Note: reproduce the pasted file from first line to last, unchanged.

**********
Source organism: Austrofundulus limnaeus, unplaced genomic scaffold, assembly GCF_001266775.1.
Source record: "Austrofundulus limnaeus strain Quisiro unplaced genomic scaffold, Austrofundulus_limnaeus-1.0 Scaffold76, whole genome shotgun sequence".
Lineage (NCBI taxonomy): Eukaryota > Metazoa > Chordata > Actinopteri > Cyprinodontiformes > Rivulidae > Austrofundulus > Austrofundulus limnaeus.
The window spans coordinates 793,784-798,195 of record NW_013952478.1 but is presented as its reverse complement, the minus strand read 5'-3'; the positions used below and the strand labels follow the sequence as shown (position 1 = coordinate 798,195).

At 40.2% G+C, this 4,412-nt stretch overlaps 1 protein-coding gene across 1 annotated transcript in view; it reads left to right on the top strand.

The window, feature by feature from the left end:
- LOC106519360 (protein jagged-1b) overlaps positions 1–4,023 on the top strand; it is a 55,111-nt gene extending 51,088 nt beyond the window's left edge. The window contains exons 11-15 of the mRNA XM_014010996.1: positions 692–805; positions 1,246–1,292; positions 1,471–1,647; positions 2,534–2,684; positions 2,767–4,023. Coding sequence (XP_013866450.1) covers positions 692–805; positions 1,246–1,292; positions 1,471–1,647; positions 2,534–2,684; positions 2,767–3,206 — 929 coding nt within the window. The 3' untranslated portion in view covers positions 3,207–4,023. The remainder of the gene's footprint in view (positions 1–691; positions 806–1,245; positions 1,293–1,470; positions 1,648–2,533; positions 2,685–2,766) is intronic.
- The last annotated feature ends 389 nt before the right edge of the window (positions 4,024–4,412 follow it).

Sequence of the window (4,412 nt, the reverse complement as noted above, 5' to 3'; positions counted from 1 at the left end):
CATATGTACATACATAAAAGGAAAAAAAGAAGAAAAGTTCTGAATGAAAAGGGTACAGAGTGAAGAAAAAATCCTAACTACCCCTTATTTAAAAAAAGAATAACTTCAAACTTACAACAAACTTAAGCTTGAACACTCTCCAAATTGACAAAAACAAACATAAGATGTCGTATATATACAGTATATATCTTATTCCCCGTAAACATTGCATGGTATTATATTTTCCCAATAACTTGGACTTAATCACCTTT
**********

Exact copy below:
Source organism: Austrofundulus limnaeus, unplaced genomic scaffold, assembly GCF_001266775.1.
Source record: "Austrofundulus limnaeus strain Quisiro unplaced genomic scaffold, Austrofundulus_limnaeus-1.0 Scaffold76, whole genome shotgun sequence".
Lineage (NCBI taxonomy): Eukaryota > Metazoa > Chordata > Actinopteri > Cyprinodontiformes > Rivulidae > Austrofundulus > Austrofundulus limnaeus.
The window spans coordinates 793,784-798,195 of record NW_013952478.1 but is presented as its reverse complement, the minus strand read 5'-3'; the positions used below and the strand labels follow the sequence as shown (position 1 = coordinate 798,195).

At 40.2% G+C, this 4,412-nt stretch overlaps 1 protein-coding gene across 1 annotated transcript in view; it reads left to right on the top strand.

The window, feature by feature from the left end:
- LOC106519360 (protein jagged-1b) overlaps positions 1–4,023 on the top strand; it is a 55,111-nt gene extending 51,088 nt beyond the window's left edge. The window contains exons 11-15 of the mRNA XM_014010996.1: positions 692–805; positions 1,246–1,292; positions 1,471–1,647; positions 2,534–2,684; positions 2,767–4,023. Coding sequence (XP_013866450.1) covers positions 692–805; positions 1,246–1,292; positions 1,471–1,647; positions 2,534–2,684; positions 2,767–3,206 — 929 coding nt within the window. The 3' untranslated portion in view covers positions 3,207–4,023. The remainder of the gene's footprint in view (positions 1–691; positions 806–1,245; positions 1,293–1,470; positions 1,648–2,533; positions 2,685–2,766) is intronic.
- The last annotated feature ends 389 nt before the right edge of the window (positions 4,024–4,412 follow it).

Sequence of the window (4,412 nt, the reverse complement as noted above, 5' to 3'; positions counted from 1 at the left end):
CATATGTACATACATAAAAGGAAAAAAAGAAGAAAAGTTCTGAATGAAAAGGGTACAGAGTGAAGAAAAAATCCTAACTACCCCTTATTTAAAAAAAGAATAACTTCAAACTTACAACAAACTTAAGCTTGAACACTCTCCAAATTGACAAAAACAAACATAAGATGTCGTATATATACAGTATATATCTTATTCCCCGTAAACATTGCATGGTATTATATTTTCCCAATAACTTGGACTTAATCACCTTT